Every year my rate of posting (never particularly frequent or steady anyway) falls off at this time of year thanks to the rising pressure of other reading and writing — much of it kind of mind-numbing (midterms, for instance) and thus sloth-inducing when it’s done. That’s about where I am this week, with two sets of midterms in (one now marked – hooray!) and various proposals and papers imminent. Still, when I reflect how much I had going on this time last year, especially with the all-new and very labor-intensive Somerville seminar, I can’t really complain: overall, this is a much less hectic term. That’s what makes it possible for me to be at least contemplating getting another review done for Open Letters this month — though my attempts to write it have been going badly so far.
In Mystery and Detective Fiction we wrapped up Knots and Crosses before the latest midterm and we’ve just started on Indemnity Only. In my usual mental game of musical chairs for this course, I’ve starting thinking it’s time to rotate Paretsky out in favor of ‘A’ is for Alibi next time around, just for some variety, but I always enjoy teaching Indemnity Only. As with Rankin, Paretsky has later novels that are richer qua novels, but in both cases these series starters do a lot of useful setting-up work and are more self-consciously messing about with genre conventions, which works well in a survey course. I rattled off way too many ‘opening questions’ in a hurry in yesterday’s class and felt bad about it afterwards: tomorrow I will be sure to slow down, filter the key ones for our particular attention, and allow for a lot more discussion. I think defensiveness about working on an overtly feminist text had something to do with my feeling that the framing issues needed to be addressed so fully, but it’s a mistake to let hypothetical carpers set my agenda. At the same time, though, I think it makes sense to anticipate some potential misunderstandings or knee-jerk responses, and to do some basic things like point out that “feminism” is a word that does not have a single fixed meaning. When we were discussing Knots and Crosses this year I tried to emphasize more than usual that Rankin explores ways in which crime is gendered; we also always discuss the novel’s interest in masculine identity and the cost of living up to certain ideals of “manly” strength, as exemplified by Rebus’s SAS training. I hoped that would make Paretsky’s (and V. I.’s) commitment to challenging gender norms ‘belong.’ But I’m sure there will be some of the usual irritated comments, and that’s fine: we come to discuss the book, not to share its values.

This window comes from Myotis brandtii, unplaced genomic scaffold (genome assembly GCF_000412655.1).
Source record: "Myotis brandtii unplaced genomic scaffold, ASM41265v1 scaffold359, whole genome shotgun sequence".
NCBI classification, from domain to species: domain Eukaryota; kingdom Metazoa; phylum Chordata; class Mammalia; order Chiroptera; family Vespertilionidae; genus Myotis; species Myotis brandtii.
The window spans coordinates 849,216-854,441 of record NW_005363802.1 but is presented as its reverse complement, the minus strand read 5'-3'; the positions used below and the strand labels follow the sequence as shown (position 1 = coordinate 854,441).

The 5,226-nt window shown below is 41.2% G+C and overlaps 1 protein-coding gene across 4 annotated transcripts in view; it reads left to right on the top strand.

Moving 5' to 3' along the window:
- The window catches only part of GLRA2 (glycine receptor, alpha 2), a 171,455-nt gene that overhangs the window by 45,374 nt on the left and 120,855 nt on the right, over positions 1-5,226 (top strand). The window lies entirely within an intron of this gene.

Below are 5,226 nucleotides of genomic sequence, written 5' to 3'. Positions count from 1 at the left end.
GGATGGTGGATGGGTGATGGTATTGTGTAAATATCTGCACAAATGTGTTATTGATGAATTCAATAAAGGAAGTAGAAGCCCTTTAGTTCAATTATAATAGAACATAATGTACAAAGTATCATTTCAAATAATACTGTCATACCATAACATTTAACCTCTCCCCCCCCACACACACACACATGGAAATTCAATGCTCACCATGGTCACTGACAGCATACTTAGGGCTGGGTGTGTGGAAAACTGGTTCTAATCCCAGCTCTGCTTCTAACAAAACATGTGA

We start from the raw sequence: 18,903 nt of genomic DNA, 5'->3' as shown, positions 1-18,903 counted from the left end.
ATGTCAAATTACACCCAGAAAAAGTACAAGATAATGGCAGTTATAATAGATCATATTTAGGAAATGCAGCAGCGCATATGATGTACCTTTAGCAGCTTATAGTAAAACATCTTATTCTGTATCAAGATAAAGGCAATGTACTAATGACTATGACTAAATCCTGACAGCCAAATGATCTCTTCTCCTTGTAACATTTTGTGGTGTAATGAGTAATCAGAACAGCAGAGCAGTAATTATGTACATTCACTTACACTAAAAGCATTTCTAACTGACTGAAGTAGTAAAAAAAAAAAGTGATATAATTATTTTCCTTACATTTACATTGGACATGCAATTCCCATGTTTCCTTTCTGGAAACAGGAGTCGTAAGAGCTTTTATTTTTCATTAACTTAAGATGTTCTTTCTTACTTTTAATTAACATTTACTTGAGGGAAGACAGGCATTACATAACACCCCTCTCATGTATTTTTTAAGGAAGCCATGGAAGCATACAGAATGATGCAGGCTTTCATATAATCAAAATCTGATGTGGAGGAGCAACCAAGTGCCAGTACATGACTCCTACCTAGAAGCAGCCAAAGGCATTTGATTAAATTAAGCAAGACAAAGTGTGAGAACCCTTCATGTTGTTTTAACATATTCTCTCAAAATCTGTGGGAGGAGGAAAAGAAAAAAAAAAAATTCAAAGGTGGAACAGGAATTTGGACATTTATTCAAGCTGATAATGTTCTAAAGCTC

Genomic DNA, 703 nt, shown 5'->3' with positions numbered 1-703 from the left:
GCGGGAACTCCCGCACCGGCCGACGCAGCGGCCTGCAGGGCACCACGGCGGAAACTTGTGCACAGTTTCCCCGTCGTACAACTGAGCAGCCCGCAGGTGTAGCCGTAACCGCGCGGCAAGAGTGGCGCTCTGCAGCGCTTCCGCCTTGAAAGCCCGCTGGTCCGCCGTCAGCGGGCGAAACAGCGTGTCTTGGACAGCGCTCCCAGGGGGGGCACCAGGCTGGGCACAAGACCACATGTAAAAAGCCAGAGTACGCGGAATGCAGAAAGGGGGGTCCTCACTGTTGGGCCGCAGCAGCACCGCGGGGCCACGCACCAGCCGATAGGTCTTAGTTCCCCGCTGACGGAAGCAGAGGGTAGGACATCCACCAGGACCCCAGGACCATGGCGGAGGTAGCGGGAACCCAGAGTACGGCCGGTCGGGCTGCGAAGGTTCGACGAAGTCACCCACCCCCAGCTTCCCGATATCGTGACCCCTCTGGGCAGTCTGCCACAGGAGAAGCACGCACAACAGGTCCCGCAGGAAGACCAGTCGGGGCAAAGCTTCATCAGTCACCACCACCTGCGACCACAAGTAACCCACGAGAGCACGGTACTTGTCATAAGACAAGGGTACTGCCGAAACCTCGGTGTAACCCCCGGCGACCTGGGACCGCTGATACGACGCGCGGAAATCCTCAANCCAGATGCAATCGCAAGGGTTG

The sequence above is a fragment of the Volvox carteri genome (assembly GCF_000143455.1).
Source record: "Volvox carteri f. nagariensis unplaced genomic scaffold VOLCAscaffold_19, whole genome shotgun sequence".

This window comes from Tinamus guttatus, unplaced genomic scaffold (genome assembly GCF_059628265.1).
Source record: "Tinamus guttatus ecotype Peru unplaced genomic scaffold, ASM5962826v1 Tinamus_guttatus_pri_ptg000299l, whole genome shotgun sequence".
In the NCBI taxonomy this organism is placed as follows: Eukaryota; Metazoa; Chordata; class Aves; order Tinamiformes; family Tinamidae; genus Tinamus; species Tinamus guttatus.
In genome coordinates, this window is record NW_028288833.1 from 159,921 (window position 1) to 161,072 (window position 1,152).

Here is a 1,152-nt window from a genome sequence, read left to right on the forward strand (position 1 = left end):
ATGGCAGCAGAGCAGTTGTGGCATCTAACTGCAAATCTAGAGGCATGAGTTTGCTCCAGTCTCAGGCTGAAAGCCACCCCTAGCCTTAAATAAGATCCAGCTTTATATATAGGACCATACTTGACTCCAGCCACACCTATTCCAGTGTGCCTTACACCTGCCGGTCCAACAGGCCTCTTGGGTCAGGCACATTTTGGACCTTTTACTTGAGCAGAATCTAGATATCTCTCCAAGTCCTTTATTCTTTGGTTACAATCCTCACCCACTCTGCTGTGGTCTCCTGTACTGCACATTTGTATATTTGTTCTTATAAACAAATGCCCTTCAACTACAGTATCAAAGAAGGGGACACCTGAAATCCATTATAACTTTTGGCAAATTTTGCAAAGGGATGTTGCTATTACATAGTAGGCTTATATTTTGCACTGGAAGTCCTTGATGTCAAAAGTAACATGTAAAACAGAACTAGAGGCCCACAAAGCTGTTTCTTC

In 19th-Century Fiction we have wrapped up our time on David Copperfield and begun reading North and South. It has been a couple of years since I’ve assigned North and South, and I’m coming back to it with pleasure: it’s always one of my favorites, and happily it is often popular with the students too, as they find Margaret a strong and interesting character (she should be especially welcome after the insufferable Dora and the almost as tedious Agnes!) and appreciate the explicitly political drama. Besides thinking about Gaskell, I’ve been thinking a lot about the assignment sequence I’ve used this term and in last term’s Dickens-to-Hardy class. Some aspects of it do just what I had hoped they would, but the reading journals in particular continue to be a mixed success — successful, that is, only for the students who don’t need special prodding to do them regularly and thoughtfully. I’ve been thinking that I may have to set questions for them that would require them to be up to date with the reading to answer, and that would quite deliberately target issues and scenes I plan to discuss in class — which might increase the participation rate. But while that sounds efficient in those ways, it also stifles creativity and independent thinking about the books, which I do value and want to encourage and even see more of. How to find the right balance between coercion and liberty? Well, that’s an appropriate enough question to be pondering while reading this particular novel, I suppose.
And on that note, back to rereading it for tomorrow’s session.